A sweet syrup made from almonds, sugar, and rose water or orange flower water. Sometimes other nut derived syrups are referred to as orgeat. You can make this yourself! There's a few recipes, this one if from liquid Intelligence. Combine 660g very hot water with 200g nuts of your choice (almonds are traditional). Blend together at high speed, then strain through a fine strainer or cheescloth. Add salt if you'd like. Then combine 500g nut milk with 500g sugar, blend to combine. If the emulsion breaks, use a stick blender to quickly recombine (or shake hard before using). If you're up for it, add 1.75g Ticaloid 210s and 0.2g xanthan gum to stablize the emulsion. If you can't find Ticaloid, use a mixture of gum arabic and xanthan gum in a ratio of 9:1. This recipe doesn't use rose or orange flower water, if you'd like you can add small teaspoon of either.
The most common fruit juice used in cocktails. This citrus juice is about 6% acid; pure citric acid. Lemon juice should be used the day it is squeezed, some like it freshly squeezed and others like it a few hours old.
A liqueur distilled from Marasca cherries, that grow along the Dalmatian coast.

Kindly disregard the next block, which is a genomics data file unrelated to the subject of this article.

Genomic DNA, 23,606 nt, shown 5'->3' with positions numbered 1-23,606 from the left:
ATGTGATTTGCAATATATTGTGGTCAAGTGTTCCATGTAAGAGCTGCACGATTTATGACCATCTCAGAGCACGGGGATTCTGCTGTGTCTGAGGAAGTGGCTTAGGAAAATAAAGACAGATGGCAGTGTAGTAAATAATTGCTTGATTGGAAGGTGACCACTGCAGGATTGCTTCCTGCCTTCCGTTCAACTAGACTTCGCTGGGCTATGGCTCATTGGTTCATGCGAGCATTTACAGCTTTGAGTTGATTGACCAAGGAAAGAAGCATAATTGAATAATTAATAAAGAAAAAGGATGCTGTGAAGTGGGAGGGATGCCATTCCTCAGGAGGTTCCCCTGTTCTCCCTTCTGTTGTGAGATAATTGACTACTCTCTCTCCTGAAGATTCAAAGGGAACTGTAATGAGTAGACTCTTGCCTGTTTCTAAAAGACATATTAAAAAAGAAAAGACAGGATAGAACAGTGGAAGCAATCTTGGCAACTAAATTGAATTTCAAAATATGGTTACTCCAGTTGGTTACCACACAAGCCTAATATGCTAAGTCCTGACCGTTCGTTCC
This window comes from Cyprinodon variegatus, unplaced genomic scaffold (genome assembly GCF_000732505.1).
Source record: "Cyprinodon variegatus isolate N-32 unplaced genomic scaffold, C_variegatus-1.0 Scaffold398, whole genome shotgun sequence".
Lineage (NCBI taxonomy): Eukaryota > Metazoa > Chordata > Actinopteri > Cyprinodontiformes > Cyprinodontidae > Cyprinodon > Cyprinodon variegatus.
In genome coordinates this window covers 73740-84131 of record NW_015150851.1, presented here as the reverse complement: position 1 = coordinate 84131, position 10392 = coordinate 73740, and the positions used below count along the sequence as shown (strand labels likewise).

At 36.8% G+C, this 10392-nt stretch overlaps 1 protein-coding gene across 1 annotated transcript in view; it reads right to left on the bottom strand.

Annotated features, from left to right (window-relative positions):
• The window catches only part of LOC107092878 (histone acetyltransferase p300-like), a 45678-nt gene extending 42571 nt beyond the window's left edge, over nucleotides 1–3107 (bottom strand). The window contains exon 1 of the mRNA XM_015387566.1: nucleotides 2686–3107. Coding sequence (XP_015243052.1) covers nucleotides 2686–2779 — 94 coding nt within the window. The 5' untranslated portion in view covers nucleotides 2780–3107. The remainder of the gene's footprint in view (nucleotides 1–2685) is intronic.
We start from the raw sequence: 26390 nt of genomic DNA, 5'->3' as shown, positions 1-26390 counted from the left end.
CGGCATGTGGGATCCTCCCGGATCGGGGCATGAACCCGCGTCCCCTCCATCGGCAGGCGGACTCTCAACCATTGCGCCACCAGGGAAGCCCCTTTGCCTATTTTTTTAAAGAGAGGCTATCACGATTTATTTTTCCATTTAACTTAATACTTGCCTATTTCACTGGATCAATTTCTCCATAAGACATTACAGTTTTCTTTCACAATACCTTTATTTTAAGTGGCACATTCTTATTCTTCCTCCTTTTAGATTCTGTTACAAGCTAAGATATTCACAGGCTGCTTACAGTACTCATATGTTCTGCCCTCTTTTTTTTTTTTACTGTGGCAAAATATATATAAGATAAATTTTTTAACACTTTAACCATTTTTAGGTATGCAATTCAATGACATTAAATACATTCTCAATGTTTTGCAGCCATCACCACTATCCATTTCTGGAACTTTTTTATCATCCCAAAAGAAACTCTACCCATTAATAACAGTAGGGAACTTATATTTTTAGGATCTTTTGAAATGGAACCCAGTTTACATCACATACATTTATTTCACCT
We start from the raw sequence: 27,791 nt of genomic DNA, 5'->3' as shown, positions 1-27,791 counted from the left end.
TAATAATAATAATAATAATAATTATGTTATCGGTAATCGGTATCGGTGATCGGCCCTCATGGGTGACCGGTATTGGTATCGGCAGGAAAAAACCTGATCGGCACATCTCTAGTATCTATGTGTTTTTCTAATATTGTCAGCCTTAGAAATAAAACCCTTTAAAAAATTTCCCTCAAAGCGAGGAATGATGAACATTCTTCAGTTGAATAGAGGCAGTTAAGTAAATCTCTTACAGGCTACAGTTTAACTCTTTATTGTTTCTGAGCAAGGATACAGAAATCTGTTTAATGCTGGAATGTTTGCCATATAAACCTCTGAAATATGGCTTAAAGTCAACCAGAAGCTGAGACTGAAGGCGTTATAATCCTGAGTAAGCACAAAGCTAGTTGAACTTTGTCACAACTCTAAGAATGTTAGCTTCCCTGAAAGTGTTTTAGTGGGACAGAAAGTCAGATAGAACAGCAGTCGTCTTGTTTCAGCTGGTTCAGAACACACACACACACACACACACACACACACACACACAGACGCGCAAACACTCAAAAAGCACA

Slightly sweeter than London Dry gin, but dryer than genever, this 'missing link' gin may or may not be the inspiration for the Tom Collins.
A brandy produced in the wine-region surrounding Cognac, France. Cognac must be twice distilled and aged for at least two years in French oak.
A yellow citrus fruit. The peel is often used as a garnish while the juice incorporated into the drink for a tart flavor profile (citric acid).
Granulated sugar is a sucrose formed with glucose and fructose join by covalent bonding. Sugar is soluble in water, increasing the surface area (smaller grain size) or heating the water, dissolves sugar faster. Some cocktails use sugar directly but more use it indirectly in syrups/liqueurs.
Shake all with ice and strain into a sugar-rimmed Nick & Nora. Garnish with a long, wide lemon twist. #shake #straight